A selection of twenty-six histories of madness written by mad people from 1436 to 1976. . . . a very interesting picture of the inner experience of being mad, of the living conditions of mental patients and of the techniques of treatment. . . . a lucid and stimulating book.
A man desperately tries to keep his pact with the Devil, a woman is imprisoned in an insane asylum by her husband because of religious differences, and, on the testimony of a mere stranger, “a London citizen” is sentenced to a private madhouse. This anthology of writings by mad and allegedly mad people is a comprehensive overview of the history of mental illness for the past five hundred years-from the viewpoint of the patients themselves.
Dale Peterson has compiled twenty-seven selections dating from 1436 through 1976. He prefaces each excerpt with biographical information about the writer. Peterson's running commentary explains the national differences in mental health care and the historical changes that have take place in symptoms and treatment. He traces the development of the private madhouse system in England and the state-run asylum system in the United States. Included is the first comprehensive bibliography of writings by the mentally ill.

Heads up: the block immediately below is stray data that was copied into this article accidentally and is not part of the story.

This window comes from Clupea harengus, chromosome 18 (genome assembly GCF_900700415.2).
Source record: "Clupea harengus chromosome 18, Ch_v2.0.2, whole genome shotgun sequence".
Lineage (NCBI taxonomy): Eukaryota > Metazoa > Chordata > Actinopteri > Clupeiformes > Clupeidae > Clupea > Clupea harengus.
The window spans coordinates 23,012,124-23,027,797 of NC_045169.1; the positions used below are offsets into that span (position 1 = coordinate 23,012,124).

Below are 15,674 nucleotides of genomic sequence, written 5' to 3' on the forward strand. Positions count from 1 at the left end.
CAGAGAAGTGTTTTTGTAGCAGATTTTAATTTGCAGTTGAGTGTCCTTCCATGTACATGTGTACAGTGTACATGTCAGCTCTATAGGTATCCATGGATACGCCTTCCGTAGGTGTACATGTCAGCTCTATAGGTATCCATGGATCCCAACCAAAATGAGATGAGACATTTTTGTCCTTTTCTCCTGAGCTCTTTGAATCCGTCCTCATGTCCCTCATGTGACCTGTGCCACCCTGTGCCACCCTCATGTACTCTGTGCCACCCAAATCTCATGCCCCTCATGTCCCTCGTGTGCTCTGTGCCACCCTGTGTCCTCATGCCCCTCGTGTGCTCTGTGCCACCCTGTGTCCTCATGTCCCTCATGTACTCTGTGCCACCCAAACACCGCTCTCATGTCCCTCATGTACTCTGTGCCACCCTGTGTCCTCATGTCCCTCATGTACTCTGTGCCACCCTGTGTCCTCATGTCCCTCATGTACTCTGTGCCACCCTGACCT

Dr. Peterson has compiled an interesting and readable collection of memoirs on a topic that can still rouse debate, which will prove an especially useful text to students of medical history.
Offering us the words of sufferers unencumbered by theoretical apparatus, Peterson's troubling book makes us listen as we may not have listened before.
Peterson's selections are excellent, and are enhanced by his own deft descriptions of the authors and the treatments they endured. Manic-depressives, schizophrenics, epileptics, antisocial eccentrics, and otherwise healthy victims of mislabeling here tell their side of the story.
Among several recent additions to the study of madness and its community, the most quietly ambitious new work is Dale Peterson's A Mad People's History of Madness. . . .Sharing the empirical presumption that evidence is truth, Peterson out-Foucaults Foucault by allowing the texts of the mad to create what seems sequential history. . . . It fascinates. It glitters. . . . its visual sweep [made] more brilliant, more tantalizingly provocative, more ironic by the very fear of immediacy.